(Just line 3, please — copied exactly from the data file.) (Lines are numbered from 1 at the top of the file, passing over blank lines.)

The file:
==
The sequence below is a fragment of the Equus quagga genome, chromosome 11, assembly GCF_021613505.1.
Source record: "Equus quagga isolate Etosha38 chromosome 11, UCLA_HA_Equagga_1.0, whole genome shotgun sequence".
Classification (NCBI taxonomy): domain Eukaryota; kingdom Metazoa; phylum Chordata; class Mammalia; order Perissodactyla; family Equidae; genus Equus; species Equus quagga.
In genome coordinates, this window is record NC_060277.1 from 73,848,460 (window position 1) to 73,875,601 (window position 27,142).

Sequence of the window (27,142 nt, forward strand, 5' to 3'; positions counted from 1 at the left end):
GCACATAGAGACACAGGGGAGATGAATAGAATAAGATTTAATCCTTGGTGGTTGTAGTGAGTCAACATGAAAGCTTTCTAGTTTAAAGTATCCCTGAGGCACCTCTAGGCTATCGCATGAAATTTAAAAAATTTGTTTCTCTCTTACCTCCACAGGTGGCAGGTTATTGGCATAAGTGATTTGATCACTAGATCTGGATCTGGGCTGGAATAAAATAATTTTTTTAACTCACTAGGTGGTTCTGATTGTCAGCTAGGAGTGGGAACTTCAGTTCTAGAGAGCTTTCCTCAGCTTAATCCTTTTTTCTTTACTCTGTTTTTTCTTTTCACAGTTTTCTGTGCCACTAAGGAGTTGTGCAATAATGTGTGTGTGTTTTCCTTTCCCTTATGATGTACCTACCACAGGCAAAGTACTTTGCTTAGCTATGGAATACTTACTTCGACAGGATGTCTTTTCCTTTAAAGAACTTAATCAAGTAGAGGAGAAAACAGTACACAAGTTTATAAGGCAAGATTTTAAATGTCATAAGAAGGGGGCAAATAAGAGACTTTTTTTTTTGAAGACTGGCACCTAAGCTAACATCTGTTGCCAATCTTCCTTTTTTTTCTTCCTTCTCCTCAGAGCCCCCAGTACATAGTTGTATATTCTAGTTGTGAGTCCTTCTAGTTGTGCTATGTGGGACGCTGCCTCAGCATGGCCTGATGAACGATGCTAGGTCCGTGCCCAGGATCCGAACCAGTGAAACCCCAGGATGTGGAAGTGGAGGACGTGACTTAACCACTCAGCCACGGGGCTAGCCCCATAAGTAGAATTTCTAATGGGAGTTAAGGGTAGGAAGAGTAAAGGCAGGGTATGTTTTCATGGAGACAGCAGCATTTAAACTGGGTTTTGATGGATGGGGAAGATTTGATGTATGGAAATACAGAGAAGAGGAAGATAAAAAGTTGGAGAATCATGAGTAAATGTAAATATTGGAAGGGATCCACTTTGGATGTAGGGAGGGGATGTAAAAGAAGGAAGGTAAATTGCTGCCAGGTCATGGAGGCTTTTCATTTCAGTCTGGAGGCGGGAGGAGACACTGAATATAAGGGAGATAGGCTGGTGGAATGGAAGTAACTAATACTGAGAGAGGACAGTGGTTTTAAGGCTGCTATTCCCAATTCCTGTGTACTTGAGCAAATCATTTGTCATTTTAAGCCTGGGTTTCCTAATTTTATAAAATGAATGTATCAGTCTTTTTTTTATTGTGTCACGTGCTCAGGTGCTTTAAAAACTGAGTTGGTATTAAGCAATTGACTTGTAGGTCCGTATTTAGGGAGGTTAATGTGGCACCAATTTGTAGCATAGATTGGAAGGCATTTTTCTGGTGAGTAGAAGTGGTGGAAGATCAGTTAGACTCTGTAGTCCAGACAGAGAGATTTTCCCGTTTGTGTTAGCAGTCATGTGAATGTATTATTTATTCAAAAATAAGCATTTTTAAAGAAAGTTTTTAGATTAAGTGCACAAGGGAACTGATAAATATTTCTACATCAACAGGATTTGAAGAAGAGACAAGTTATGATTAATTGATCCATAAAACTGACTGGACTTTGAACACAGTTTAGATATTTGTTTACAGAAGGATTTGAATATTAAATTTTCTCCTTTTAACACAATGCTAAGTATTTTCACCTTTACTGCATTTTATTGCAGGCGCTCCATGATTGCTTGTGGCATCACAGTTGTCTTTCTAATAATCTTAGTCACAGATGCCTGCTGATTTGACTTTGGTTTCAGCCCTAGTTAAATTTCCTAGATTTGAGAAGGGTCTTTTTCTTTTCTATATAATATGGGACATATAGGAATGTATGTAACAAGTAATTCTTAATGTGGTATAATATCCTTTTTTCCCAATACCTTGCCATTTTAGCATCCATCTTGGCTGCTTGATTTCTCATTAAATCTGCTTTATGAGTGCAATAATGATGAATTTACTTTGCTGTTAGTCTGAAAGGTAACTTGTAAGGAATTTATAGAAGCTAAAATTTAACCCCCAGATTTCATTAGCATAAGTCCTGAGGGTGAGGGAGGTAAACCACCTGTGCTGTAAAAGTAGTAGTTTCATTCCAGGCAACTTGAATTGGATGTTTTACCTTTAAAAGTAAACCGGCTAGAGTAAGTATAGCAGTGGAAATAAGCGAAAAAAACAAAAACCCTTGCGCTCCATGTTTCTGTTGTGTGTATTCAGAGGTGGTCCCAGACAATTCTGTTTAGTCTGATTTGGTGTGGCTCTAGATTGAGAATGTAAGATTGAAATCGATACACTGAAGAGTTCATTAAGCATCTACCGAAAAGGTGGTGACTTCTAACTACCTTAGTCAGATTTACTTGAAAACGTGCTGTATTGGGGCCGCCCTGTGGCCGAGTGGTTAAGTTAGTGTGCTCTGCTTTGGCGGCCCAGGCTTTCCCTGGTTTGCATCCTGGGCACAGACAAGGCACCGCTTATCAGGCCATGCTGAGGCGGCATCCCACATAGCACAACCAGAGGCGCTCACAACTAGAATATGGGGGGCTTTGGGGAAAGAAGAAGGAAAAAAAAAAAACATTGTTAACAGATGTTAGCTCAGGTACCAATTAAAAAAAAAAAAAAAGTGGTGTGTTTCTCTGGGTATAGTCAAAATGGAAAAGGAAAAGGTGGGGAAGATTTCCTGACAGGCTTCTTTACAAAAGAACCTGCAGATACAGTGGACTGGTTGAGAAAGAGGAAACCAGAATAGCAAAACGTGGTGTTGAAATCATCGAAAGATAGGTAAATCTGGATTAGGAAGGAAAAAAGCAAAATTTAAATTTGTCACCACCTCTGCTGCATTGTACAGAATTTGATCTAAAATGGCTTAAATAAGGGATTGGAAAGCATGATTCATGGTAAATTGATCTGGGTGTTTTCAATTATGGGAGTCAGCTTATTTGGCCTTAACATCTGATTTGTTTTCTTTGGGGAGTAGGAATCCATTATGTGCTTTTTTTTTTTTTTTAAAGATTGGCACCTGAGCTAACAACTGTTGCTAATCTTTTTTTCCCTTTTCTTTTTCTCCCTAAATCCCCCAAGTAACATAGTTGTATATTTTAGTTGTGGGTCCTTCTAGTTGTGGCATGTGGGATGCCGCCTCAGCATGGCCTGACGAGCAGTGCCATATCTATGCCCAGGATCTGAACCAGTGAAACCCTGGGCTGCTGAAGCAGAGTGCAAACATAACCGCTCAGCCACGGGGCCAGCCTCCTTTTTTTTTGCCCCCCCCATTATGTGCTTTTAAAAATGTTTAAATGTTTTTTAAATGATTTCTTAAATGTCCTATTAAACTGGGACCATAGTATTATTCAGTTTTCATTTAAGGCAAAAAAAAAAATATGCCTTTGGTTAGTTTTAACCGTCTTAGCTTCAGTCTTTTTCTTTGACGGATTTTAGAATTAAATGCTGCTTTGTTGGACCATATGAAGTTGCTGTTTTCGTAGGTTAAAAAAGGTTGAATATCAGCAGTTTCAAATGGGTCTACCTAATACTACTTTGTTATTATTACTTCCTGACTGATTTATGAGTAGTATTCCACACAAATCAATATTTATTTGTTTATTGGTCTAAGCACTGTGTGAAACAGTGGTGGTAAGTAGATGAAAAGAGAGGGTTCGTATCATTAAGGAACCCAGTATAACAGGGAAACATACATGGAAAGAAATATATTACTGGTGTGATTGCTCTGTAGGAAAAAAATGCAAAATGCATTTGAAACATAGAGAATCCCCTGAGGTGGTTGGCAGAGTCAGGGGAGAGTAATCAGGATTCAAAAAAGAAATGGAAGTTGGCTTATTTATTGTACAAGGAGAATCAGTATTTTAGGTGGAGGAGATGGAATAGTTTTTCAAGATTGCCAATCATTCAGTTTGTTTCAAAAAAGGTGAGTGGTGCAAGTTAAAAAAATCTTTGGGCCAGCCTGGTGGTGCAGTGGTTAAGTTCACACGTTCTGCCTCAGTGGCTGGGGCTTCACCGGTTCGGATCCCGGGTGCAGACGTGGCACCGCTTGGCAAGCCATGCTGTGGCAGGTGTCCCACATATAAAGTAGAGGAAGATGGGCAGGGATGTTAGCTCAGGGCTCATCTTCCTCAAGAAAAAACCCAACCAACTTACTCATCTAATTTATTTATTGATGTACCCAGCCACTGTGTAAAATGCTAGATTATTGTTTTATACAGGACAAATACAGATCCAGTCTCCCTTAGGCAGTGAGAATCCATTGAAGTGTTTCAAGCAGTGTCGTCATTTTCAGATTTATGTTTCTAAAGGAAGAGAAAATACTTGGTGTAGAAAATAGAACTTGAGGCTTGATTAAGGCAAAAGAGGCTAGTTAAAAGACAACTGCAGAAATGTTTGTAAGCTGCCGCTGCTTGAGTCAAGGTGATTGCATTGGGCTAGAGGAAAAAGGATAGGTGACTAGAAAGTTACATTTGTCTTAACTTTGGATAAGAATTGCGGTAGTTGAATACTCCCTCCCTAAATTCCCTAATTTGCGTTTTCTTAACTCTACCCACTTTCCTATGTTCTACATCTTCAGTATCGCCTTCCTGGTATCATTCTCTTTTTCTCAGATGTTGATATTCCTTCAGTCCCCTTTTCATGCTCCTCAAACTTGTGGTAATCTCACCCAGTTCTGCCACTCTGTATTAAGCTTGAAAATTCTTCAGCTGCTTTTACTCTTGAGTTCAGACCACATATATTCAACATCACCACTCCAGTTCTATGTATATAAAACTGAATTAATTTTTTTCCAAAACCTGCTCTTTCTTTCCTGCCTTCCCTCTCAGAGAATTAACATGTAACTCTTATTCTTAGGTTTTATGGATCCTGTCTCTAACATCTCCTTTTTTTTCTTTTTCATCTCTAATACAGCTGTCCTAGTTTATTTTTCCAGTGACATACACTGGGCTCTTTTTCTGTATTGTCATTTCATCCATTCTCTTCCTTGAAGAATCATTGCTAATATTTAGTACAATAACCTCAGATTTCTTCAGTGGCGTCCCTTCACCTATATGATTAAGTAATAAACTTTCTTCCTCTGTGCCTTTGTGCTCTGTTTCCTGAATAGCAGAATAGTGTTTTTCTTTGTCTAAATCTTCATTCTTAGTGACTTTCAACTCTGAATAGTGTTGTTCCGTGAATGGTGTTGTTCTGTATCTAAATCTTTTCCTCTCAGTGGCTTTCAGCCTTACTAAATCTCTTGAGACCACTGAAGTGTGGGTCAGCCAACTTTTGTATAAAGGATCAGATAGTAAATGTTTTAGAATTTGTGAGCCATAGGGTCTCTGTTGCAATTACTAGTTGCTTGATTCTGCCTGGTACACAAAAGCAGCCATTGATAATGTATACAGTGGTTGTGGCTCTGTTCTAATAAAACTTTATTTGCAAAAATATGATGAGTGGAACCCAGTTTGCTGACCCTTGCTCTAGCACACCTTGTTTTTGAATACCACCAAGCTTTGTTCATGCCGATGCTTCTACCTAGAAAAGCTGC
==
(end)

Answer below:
Classification (NCBI taxonomy): domain Eukaryota; kingdom Metazoa; phylum Chordata; class Mammalia; order Perissodactyla; family Equidae; genus Equus; species Equus quagga.